International Higher Education

Research shows ‘digital native’ students seek validation from personal connections

Despite the breadth of information available online, students still seek advice from someone they trust when making life-changing decisions such as studying overseas, according to new research conducted by IDP Education. Presented at the 2018 Australian International Education Conference in Sydney, IDP’s latest Student Buyer Behaviour study examined almost 3,000 students’ perceptions of the five main English-speaking countries and the channels of information that influence their decision-making process.

Student online search

The research identified two clusters of students that differed in their attitudes towards online communications:

Cautious Clickers

• Students who engage with less sources of information in both searching and communicating
• Prefer to deal with a single point of contact when trying to resolve online queries
• Do not associate online communication with personal conversation
• Place lesser value on online sources when deciding at which institution to study

Carefree Chatters

• More comfortable in browsing and accessing multiple sources to gather information
• Physical and online means of communication are interchangeable
• Will utilise all available channels depending on their choice
• Place greater value on online sources when deciding at which institution to study

Head of Research for IDP Education, Lyndell Jacka, said that today’s students are digital natives. However, with such a huge investment required to study abroad, the importance of receiving trusted advice on their study destination from a family member, alumni, friend or expert cannot be underestimated.

“While students have easy access to online forums, reviews, live chat and university comparison websites at their fingertips, the study revealed they still highly value advice from those within their personal network and sought validation on their study options,” Ms Jacka said.

The research also highlighted international students no longer perceive barriers between physical and digital channels and are increasingly benefitting from the convenience of omni-channel engagement.

“To continue to meet students’ needs, the international education sector must ensure we can provide consistency in our offering no matter what research tool is used. The clear key take-away is choice. Students want to be able to choose if they want to speak to a person or manage their services by themselves online,” Ms Jacka said.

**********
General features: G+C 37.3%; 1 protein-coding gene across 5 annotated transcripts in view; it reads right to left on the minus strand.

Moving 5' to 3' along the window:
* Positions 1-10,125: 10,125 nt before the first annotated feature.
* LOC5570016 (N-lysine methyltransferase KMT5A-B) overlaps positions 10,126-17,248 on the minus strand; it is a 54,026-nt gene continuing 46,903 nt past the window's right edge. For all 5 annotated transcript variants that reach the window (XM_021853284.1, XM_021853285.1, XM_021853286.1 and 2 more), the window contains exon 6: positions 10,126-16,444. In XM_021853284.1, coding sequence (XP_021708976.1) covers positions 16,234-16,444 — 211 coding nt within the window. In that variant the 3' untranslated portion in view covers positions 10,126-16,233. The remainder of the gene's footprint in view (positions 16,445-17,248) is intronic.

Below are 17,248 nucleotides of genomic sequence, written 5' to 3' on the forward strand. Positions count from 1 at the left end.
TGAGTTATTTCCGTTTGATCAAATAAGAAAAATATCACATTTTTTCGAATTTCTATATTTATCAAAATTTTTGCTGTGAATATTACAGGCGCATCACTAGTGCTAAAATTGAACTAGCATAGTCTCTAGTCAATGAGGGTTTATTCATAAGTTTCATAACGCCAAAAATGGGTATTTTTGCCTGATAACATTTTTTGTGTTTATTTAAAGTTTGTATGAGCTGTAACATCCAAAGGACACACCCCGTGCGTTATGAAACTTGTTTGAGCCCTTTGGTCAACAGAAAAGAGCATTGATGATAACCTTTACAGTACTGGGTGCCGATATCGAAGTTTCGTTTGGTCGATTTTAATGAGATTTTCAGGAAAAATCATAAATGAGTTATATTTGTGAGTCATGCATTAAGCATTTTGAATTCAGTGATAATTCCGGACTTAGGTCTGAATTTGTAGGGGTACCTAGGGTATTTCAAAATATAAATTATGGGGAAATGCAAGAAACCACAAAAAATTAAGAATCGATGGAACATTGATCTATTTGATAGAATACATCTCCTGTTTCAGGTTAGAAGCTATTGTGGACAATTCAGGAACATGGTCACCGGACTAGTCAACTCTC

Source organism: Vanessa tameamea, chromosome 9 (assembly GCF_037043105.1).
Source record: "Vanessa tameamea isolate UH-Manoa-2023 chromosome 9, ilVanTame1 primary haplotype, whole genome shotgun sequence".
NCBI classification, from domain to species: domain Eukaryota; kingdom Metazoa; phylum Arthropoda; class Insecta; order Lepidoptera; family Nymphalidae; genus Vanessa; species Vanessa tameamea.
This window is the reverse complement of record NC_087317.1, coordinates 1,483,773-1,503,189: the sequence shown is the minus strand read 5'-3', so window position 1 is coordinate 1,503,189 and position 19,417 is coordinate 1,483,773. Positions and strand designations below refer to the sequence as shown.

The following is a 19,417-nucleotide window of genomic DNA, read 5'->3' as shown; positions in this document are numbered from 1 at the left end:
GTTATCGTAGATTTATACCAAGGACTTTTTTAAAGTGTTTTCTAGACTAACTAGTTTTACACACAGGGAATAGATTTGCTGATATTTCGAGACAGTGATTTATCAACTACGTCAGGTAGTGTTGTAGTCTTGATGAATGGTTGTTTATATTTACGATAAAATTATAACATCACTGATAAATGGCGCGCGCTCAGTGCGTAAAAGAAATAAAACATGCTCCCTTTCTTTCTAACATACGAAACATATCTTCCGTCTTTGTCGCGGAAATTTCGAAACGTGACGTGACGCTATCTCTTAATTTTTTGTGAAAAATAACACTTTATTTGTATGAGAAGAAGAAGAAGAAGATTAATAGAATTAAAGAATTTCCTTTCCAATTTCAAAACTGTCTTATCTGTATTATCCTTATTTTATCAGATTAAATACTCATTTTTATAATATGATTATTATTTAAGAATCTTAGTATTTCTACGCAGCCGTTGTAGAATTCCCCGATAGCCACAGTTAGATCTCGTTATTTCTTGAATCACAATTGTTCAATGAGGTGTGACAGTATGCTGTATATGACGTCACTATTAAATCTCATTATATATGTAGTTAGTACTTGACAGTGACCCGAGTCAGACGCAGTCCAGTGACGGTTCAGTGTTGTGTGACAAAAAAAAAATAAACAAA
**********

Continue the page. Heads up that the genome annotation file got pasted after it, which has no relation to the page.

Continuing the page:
Key drivers to student mobility

The study also examined the five key drivers of student mobility – safety, affordability, graduate employment opportunities, student visa policies and quality of education. Similar to the results of the 2017 report, Canada was seen most favourably in four out of the five key drivers of student mobility, while the US maintained its high-quality brand status on quality of education.

Students’ perceptions about Australia and the UK as being safe destinations improved this year, while the US continues to significantly trail far behind. On the affordability front, the US and the UK were both perceived as less affordable places to study due to higher living costs and tuition fees.

Securing a part-time job in Australia was cited as an area of dissatisfaction, with 38 per cent of students surveyed stating their expectations have not been met. “Affordability continues to be a major concern for students. The inability to gain part-time work to financially support their study and living needs could negatively impact their international study experience,” Ms Jacka said.

Engineering student

The research findings were released at the Australian International Education Conference which attracts more than 1,500 international education experts and is jointly presented by IDP Education and the International Education Association of Australia.

For more information and a full program and schedule, visit the AIEC 2018.

About IDP Education

IDP is a global leader in international education. We help international students study in English-speaking countries. Our success comes from connecting students with the right course at the right institution in the right country. We’ve been operating for almost 50 years, creating a network of opportunity with offices in more than 30 countries. We are also a proud co-owner of IELTS, the world’s most popular high-stakes English language test, and an operator of 10 English language teaching campuses across South East Asia.

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